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12 papers 100 to 500 followers MH Residency - Soccer
Paul J Read, Jon L Oliver, Mark B A De Ste Croix, Gregory D Myer, Rhodri S Lloyd
Injuries reported in male youth soccer players most commonly occur in the lower extremities, and include a high proportion of ligament sprains at the ankle and knee with a lower proportion of overuse injuries. There is currently a paucity of available literature that examines age- and sex-specific injury risk factors for such injuries within youth soccer players. Epidemiological data have reported movements that lead to non-contact ligament injury include running, twisting and turning, over-reaching and landing...
August 2016: Sports Medicine
Holly Silvers-Granelli, Bert Mandelbaum, Ola Adeniji, Stephanie Insler, Mario Bizzini, Ryan Pohlig, Astrid Junge, Lynn Snyder-Mackler, Jiri Dvorak
BACKGROUND: The Fédération Internationale de Football Association (FIFA) 11+ program has been shown to be an effective injury prevention program in the female soccer cohort, but there is a paucity of research to demonstrate its efficacy in the male population. HYPOTHESIS: To examine the efficacy of the FIFA 11+ program in men's collegiate United States National Collegiate Athletic Association (NCAA) Division I and Division II soccer. STUDY DESIGN: Randomized controlled trial; Level of evidence, 1...
November 2015: American Journal of Sports Medicine
Markus Waldén, Tron Krosshaug, John Bjørneboe, Thor Einar Andersen, Oliver Faul, Martin Hägglund
BACKGROUND: Current knowledge on anterior cruciate ligament (ACL) injury mechanisms in male football players is limited. AIM: To describe ACL injury mechanisms in male professional football players using systematic video analysis. METHODS: We assessed videos from 39 complete ACL tears recorded via prospective professional football injury surveillance between 2001 and 2011. Five analysts independently reviewed all videos to estimate the time of initial foot contact with the ground and the time of ACL tear...
November 2015: British Journal of Sports Medicine
P Barreira, B Drust, M A Robinson, J Vanrenterghem
Hamstring injuries constitute one of the most concerning injuries in English Premier League football, due to its high primary incidence but also its recurrence. Functional methods assessing hamstring function during high-risk performance tasks such as sprinting are vital to identify potential risk factors. The purpose of this study was to assess horizontal force deficits during maximum sprint running on a non-motorized treadmill in football players with previous history of hamstring strains as a pre-season risk-assessment in a club setting...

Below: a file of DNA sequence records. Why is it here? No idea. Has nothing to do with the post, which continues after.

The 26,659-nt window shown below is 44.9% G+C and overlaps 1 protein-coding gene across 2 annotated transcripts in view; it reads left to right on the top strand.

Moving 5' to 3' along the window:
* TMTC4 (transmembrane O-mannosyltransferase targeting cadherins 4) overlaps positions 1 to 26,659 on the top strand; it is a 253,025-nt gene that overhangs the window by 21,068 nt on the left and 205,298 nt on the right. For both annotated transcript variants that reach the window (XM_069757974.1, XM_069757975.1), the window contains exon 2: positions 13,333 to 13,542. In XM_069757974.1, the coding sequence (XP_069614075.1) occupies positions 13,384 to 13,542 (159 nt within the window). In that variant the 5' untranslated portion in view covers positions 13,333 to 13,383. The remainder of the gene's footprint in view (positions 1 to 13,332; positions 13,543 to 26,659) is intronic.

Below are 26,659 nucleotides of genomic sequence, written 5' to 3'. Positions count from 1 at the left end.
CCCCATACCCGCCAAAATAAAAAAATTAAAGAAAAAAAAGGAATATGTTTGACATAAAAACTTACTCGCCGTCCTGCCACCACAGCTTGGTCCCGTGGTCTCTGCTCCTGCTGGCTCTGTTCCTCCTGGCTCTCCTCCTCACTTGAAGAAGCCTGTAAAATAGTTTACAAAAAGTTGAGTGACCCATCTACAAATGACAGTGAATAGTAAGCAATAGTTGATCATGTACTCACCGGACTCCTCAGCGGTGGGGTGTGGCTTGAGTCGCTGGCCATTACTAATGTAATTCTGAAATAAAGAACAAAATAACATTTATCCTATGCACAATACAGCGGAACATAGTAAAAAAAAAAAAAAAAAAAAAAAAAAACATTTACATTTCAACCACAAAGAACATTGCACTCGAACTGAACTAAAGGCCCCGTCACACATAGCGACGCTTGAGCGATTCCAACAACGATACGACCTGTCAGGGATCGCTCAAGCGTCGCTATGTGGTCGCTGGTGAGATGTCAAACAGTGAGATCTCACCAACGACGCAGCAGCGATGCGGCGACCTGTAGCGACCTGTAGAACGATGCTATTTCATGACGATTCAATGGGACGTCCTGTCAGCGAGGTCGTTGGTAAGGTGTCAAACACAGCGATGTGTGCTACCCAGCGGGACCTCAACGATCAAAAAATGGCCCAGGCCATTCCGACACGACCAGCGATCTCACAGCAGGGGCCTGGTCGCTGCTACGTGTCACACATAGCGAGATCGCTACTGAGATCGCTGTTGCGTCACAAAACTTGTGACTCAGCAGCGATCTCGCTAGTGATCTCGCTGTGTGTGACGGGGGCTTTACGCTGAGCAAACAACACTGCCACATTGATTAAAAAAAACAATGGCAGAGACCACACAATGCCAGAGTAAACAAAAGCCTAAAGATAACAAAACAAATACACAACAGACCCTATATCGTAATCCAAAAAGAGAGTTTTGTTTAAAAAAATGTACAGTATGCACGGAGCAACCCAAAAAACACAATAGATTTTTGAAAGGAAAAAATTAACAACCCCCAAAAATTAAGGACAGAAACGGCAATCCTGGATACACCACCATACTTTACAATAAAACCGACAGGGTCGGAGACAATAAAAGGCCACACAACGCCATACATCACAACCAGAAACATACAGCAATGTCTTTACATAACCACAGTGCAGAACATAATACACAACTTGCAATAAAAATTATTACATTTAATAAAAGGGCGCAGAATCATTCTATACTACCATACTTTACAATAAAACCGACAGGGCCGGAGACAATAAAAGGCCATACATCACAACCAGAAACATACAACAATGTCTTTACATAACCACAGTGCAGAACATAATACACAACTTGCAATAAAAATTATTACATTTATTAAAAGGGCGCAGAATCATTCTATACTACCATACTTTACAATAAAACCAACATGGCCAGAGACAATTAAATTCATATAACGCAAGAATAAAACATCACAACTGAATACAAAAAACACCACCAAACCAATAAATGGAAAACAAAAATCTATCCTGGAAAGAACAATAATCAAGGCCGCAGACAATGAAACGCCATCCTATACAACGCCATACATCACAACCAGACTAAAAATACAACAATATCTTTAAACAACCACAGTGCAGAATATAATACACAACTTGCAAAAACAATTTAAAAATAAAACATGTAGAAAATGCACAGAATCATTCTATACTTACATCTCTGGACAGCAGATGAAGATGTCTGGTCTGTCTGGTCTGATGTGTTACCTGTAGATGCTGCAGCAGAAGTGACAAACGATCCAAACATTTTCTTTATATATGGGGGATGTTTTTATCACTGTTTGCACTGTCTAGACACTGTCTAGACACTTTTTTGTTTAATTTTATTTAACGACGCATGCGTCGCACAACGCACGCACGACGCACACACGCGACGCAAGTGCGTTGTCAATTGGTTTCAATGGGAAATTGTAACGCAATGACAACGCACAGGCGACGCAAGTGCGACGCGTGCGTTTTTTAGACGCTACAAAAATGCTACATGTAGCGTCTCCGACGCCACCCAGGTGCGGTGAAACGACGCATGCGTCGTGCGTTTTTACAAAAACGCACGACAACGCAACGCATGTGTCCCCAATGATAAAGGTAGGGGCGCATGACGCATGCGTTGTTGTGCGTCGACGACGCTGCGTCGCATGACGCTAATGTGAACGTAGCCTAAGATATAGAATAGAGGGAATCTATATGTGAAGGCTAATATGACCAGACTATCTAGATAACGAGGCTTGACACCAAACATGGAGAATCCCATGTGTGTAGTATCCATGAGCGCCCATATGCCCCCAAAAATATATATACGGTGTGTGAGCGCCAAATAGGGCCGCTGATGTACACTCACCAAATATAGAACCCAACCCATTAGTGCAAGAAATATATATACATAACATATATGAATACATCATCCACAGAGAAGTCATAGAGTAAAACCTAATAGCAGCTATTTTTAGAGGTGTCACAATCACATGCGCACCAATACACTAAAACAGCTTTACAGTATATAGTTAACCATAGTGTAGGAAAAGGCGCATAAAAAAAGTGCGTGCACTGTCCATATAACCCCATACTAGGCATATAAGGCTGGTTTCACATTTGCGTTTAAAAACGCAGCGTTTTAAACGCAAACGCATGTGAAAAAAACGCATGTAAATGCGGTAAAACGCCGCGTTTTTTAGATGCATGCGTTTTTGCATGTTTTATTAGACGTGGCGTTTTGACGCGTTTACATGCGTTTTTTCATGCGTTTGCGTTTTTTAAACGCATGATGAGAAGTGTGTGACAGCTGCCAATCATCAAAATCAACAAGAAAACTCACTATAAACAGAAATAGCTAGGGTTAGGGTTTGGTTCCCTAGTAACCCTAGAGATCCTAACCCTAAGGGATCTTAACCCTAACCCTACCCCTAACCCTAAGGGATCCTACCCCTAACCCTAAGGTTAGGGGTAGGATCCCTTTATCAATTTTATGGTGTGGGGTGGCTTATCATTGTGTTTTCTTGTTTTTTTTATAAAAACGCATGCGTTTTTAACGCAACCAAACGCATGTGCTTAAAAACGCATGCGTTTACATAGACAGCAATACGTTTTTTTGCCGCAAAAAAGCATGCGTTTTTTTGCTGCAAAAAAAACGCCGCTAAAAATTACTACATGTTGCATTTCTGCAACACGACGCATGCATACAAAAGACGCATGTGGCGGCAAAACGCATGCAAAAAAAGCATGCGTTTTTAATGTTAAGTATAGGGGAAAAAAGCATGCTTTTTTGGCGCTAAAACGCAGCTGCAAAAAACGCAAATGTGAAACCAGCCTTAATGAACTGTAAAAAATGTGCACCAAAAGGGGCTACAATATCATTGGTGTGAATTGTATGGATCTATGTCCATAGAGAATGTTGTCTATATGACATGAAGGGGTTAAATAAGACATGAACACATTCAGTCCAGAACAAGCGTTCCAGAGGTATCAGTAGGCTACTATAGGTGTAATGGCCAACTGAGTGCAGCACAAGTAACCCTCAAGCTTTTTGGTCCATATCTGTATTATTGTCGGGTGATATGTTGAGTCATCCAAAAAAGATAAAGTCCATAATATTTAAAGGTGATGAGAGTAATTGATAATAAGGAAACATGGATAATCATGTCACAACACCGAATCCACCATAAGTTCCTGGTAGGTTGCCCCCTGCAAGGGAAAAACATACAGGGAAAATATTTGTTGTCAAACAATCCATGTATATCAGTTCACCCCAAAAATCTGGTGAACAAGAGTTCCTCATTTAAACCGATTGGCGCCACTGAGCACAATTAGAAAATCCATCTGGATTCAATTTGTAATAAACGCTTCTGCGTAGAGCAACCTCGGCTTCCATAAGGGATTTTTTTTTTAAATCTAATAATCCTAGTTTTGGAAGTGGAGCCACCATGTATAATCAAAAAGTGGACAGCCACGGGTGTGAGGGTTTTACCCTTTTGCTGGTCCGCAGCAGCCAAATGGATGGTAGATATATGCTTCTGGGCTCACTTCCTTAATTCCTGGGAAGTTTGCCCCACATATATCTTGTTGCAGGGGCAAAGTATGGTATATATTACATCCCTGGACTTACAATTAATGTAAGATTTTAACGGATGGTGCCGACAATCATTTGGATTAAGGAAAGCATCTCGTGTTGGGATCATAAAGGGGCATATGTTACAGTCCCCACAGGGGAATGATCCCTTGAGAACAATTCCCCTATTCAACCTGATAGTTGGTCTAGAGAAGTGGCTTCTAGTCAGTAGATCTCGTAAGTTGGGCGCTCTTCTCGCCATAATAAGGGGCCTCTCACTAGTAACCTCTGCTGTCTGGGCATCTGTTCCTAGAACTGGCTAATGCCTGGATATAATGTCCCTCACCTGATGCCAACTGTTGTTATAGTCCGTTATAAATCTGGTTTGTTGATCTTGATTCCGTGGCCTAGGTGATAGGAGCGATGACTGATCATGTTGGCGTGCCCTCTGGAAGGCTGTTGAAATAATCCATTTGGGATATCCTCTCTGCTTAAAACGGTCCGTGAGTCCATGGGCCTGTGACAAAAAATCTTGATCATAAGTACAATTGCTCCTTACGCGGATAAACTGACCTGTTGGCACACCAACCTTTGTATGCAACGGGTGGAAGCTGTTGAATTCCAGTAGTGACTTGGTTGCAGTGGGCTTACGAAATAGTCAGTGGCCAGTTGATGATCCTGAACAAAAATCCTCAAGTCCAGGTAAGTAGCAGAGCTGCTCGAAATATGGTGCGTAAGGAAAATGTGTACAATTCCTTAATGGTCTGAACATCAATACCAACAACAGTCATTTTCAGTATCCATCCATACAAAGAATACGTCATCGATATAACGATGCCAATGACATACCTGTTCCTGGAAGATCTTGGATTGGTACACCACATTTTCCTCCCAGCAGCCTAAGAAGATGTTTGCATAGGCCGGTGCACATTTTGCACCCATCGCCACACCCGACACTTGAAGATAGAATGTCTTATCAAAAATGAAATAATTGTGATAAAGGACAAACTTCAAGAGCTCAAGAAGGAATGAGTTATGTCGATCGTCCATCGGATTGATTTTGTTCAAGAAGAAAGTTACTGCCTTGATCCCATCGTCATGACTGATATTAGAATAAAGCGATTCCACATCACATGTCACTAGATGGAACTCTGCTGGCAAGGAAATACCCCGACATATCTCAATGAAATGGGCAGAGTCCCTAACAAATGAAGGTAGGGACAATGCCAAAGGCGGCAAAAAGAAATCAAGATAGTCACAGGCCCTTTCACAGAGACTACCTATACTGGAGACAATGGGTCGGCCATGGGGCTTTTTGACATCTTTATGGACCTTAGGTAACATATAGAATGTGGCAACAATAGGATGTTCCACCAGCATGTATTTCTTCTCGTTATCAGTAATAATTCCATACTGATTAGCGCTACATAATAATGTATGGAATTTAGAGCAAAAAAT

June 2015: International Journal of Sports Medicine
Sonia Branci, Kristian Thorborg, Birthe Højlund Bech, Mikael Boesen, Michael Bachmann Nielsen, Per Hölmich
BACKGROUND: Soccer players are commonly affected by long-standing adductor-related groin pain (ARGP), but the clinical significance of MRI findings in these athletes is largely unknown. Our aims were (1) to evaluate whether MRI findings are associated with long-standing ARGP in soccer players, (2) to assess MRI findings in asymptomatic soccer players and non-soccer playing controls. METHODS: This cross-sectional study included 28 male soccer players with long-standing ARGP, 17 male asymptomatic soccer players and 20 male asymptomatic non-soccer playing athletes of matching age and athletic exposure...
May 2015: British Journal of Sports Medicine
M Tyrrell Burrus, Brian C Werner, Jim S Starman, F Winston Gwathmey, Eric W Carson, Robert P Wilder, David R Diduch
Chronic leg pain is commonly treated by orthopaedic surgeons who take care of athletes. The sources are varied and include the more commonly encountered medial tibial stress syndrome, chronic exertional compartment syndrome, stress fracture, popliteal artery entrapment syndrome, nerve entrapment, Achilles tightness, deep vein thrombosis, and complex regional pain syndrome. Owing to overlapping physical examination findings, an assortment of imaging and other diagnostic modalities are employed to distinguish among the diagnoses to guide the appropriate management...